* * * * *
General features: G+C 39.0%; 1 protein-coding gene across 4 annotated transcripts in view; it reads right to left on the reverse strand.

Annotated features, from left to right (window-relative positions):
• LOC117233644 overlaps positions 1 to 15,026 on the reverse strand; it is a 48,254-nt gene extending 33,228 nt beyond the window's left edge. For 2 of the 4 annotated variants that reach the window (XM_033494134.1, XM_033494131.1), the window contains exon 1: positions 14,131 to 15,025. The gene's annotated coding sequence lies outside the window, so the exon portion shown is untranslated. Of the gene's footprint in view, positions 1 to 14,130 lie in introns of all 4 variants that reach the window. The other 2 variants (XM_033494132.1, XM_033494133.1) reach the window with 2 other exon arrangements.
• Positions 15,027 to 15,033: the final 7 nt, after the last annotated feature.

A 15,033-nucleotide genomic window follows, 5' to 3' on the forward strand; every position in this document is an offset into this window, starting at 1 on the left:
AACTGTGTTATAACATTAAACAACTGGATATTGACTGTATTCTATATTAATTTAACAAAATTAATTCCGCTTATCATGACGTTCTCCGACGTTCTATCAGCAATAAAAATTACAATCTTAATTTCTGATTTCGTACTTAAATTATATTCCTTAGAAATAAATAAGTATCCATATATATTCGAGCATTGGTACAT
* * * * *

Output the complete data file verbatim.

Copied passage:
General features: G+C 39.0%; 1 protein-coding gene across 4 annotated transcripts in view; it reads right to left on the reverse strand.

Annotated features, from left to right (window-relative positions):
• LOC117233644 overlaps positions 1 to 15,026 on the reverse strand; it is a 48,254-nt gene extending 33,228 nt beyond the window's left edge. For 2 of the 4 annotated variants that reach the window (XM_033494134.1, XM_033494131.1), the window contains exon 1: positions 14,131 to 15,025. The gene's annotated coding sequence lies outside the window, so the exon portion shown is untranslated. Of the gene's footprint in view, positions 1 to 14,130 lie in introns of all 4 variants that reach the window. The other 2 variants (XM_033494132.1, XM_033494133.1) reach the window with 2 other exon arrangements.
• Positions 15,027 to 15,033: the final 7 nt, after the last annotated feature.

A 15,033-nucleotide genomic window follows, 5' to 3' on the forward strand; every position in this document is an offset into this window, starting at 1 on the left:
AACTGTGTTATAACATTAAACAACTGGATATTGACTGTATTCTATATTAATTTAACAAAATTAATTCCGCTTATCATGACGTTCTCCGACGTTCTATCAGCAATAAAAATTACAATCTTAATTTCTGATTTCGTACTTAAATTATATTCCTTAGAAATAAATAAGTATCCATATATATTCGAGCATTGGTACAT